In victory or defeat – it’s all smiles in Birmingham


A CUP of Americano is what I need to kickstart my day. It awakens my senses and gives me wings.

An Americano, as we all know, is an Espresso diluted in hot water, with no milk added. But in Birmingham, it came with milk.

Birmingham is sweet that way. It’s a working-class city but looking at the warmth and kindness of its people, you can see why the athletes in the Commonwealth Games are always smiling.

The second biggest city in England has an eclectic mix of races and ages but in every venue, the volunteers, especially the ushers, are senior citizens. They make every venue a spectacle.

Their joy is infectious, and their antics and words set everyone at ease, not to mention the Brummie accent that sounds so pleasant (though some in the British population may disagree).

At times I struggled to understand, but seeing the smile after each sentence, I was smitten.

No wonder national swimmer Khiew Hoe Yean said it was a new experience, and added: the “crowd here is hype”.

He is right. The vibes here are different ... and it’s not only the English crowd but those from the other Commonwealth nations, all of whom have made it entertaining.

In the arenas I went to, the people just grooved along with the tunes played by the DJ, always making sure their voice was heard at every session. The athletes were never left in the lurch ... every one of them got a cheer from the people.

When they falter, the words out of their mouth, my word, they were ... beautiful!

It is no wonder that all the athletes seem to be all smiles. Take British paralympic swimmer Grace Harvey as an example.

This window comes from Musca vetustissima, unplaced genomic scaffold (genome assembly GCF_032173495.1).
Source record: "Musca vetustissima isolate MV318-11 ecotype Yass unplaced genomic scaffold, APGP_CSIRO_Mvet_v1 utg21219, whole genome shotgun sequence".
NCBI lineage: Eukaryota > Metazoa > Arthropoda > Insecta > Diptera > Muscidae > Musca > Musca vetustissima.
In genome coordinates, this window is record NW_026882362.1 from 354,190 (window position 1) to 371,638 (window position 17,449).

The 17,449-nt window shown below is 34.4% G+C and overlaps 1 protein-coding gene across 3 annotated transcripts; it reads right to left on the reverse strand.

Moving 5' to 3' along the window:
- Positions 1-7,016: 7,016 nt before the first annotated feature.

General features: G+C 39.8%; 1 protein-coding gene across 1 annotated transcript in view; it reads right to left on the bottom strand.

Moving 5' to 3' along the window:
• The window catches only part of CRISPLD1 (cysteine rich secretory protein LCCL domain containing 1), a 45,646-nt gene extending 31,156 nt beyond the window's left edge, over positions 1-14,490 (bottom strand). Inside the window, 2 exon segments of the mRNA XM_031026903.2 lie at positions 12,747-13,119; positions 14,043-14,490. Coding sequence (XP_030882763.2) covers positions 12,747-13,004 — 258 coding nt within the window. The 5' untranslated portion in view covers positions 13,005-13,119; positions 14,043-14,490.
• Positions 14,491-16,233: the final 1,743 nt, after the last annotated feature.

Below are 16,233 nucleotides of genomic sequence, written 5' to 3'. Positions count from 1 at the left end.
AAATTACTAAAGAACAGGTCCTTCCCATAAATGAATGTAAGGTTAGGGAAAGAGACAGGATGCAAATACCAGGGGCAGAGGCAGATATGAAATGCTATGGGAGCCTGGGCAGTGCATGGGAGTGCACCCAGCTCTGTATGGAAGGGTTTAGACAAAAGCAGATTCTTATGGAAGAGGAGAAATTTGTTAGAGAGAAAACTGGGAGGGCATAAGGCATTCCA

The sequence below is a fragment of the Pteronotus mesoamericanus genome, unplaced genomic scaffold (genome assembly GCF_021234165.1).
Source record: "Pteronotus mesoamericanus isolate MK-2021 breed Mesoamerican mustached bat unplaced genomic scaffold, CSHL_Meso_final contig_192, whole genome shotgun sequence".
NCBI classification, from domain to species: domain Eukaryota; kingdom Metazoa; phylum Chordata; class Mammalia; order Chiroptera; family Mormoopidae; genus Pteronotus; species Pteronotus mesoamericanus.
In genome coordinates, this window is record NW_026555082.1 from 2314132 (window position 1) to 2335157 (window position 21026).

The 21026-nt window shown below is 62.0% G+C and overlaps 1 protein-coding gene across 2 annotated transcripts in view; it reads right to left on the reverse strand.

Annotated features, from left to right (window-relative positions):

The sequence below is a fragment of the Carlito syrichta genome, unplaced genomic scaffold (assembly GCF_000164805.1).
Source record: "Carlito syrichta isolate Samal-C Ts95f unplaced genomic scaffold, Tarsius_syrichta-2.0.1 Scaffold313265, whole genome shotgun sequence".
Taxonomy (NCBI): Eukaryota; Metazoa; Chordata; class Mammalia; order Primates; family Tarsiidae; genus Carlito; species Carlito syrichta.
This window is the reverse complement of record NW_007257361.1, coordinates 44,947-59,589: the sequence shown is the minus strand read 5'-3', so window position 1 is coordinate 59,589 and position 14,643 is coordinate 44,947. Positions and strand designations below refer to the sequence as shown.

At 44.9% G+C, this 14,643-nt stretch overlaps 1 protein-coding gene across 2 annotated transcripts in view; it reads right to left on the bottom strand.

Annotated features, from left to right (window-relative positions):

Competing in the Commonwealth Games for the first time, she finished second in the 100m breaststroke SB6. The athlete with cerebral palsy lost to fellow Englishwoman Maisie Summers-Newton in the race, but Harvey didn’t rue the silver.

Instead, she charmed the audience with her radiant smile, sunny personality and sparkling eyes. I’ll be honest, I had a crush on her.

Sports has its pressure cooker moments, though. When one falters, scrutiny follows. Even anger.

Hoe Yean endured a few days of odium from the public because his quote on the crowd was misunderstood.

He said the crowd “was hype”, but a local daily quoted him as saying the audience was why he could not perform well.

The comments on social media were vile. It was full of hate, and for any young athlete, that can be demoralising.

Athletes, especially those from aquatics, including diving diva Pandelela Rinong, have since backed the 19-year-old.

Hoe Yean, however, took it in his stride and even posted an Instagram story with the volunteers of the Games.

I guess he, too, was truly enamoured by the volunteers’ warmth and kindness.

These athletes, at the end of the day, are humans too.

There will be setbacks, but some warmth and kindness can help them go a long way.

But there was lots of love on social media last night – for Mohd Azeem Fahmi at least. The youngster broke the 100m national record by winning his heat in the World Junior Championships in Cali, Colombia.

Netizens poured out their love, with many hoping he can become the first Malaysian to do a sub-10s in the blue riband event.

That love is good, but when he goes through a blip, I hope it doesn’t turn into hate.

The least we can do is to be mature in our thoughts and question authorities on what we can do to elevate these athletes.

It’s been a short stay and I bid adieu to Birmingham with lots of love. The city has shown me how affection and love can be a salient part of sports.

Birmingham, this matey will pop by for more in the years to come. And I won’t mind even if you add milk to my Americano.

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